Jones uses a multi-sided base with perforated clip-on top plus bendable walls for integral containment, and his interior panels require that tabs be inserted into floor slots for support and form rather than standing independently. There is nothing to suggest a free-standing, stacking, insertable variation.
Meyer uses a modular base with slots and modular walls and top for integral containment, and his walls necessarily depend on base slots and require clips and hinges. Again, there is no free-standing, stacking, insertability.
Collier uses separable container modules with grooved posts, and his wall panels must depend on these posts rather than being self-supporting. Hence, the container module is integral to the design, and the modules are clipped together for stacking, a more cumbersome structure than free-standing, insertable maze elements and planar surfaces.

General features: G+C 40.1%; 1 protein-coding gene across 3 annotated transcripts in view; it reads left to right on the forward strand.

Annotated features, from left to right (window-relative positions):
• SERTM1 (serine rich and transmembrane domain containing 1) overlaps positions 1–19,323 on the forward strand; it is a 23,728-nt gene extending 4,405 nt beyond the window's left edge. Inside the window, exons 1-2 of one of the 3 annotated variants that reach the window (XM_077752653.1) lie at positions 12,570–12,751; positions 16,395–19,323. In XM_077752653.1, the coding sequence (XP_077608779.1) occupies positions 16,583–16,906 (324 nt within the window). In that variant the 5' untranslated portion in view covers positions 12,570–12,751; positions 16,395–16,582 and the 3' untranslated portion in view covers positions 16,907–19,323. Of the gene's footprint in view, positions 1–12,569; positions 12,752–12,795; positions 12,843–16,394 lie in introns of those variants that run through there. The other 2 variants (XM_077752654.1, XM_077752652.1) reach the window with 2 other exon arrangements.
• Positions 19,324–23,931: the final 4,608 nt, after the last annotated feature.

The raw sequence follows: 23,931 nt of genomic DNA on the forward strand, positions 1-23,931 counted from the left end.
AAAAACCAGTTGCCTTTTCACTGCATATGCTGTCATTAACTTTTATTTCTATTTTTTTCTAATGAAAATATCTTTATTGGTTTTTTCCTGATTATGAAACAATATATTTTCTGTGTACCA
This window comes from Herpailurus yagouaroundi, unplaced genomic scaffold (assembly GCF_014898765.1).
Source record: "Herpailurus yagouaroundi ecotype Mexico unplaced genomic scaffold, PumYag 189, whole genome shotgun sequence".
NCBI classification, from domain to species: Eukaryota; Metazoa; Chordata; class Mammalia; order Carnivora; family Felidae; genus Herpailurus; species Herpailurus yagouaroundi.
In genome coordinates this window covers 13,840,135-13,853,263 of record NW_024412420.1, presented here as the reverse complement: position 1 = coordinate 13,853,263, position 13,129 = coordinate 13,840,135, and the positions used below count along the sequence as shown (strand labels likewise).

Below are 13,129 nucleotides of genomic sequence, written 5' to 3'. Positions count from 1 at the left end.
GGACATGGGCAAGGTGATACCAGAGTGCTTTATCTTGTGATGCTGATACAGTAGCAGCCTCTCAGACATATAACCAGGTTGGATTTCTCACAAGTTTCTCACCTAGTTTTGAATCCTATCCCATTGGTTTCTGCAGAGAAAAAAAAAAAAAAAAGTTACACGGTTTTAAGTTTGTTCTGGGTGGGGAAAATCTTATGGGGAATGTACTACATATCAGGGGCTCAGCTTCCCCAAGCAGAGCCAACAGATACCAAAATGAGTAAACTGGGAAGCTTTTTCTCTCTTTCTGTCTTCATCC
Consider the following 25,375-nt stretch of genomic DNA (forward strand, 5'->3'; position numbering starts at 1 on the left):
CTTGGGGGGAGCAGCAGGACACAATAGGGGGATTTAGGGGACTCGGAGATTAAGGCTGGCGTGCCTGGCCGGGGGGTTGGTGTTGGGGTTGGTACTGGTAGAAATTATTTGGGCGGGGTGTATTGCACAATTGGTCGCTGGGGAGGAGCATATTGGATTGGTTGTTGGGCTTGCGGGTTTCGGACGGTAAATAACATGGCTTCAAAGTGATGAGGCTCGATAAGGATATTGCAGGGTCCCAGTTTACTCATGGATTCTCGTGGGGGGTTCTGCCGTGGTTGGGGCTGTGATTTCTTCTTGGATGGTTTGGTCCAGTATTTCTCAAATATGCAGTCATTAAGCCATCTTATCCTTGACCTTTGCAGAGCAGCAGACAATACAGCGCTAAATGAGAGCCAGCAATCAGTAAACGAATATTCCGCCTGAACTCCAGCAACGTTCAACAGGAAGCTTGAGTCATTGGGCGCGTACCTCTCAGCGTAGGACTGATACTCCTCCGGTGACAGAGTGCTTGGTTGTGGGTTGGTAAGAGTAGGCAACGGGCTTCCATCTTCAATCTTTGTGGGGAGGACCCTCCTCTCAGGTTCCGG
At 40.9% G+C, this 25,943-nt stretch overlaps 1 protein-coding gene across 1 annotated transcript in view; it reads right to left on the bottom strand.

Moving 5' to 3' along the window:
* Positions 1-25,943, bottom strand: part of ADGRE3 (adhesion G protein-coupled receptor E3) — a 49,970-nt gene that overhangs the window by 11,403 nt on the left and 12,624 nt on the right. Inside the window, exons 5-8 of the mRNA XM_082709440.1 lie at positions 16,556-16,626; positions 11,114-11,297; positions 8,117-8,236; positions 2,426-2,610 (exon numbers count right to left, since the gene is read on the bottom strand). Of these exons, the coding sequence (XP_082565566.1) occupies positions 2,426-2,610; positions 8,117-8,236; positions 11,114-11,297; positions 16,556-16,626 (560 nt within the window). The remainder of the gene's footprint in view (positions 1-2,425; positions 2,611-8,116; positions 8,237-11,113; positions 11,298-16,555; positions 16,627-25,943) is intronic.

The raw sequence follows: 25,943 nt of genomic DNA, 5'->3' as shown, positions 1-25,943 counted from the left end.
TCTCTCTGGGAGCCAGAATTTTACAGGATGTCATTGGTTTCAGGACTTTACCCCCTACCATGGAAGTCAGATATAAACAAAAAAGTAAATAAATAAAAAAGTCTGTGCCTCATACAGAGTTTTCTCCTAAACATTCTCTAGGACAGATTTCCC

U.S. Pat. No. 4,677,938 to Tominaga discloses a unique vertical maze currently on the market. Although the maze cleverly uses a foreign structure for completion, the maze is virtually unchangeable, thereby discouraging child interaction, it is not expandable by stacking an arbitrary number of planar surfaces and maze elements, it reduces noncompartmentalized living space, unlike the present invention which preserves the original amount of floor space above the uppermost planar surface, and by virtue of its vertical orientation, it cannot easily accommodate or support food, bedding, and toys, nor does it encourage the burrowing activity of small animals below a surface level.
Also on the market for small animals are interconnecting plastic tubes. While such a concept is unlimited in the number of possible variations, it can become costly, require substantially more space for equivalent complexity, be more difficult to clean, and can accidentally come apart.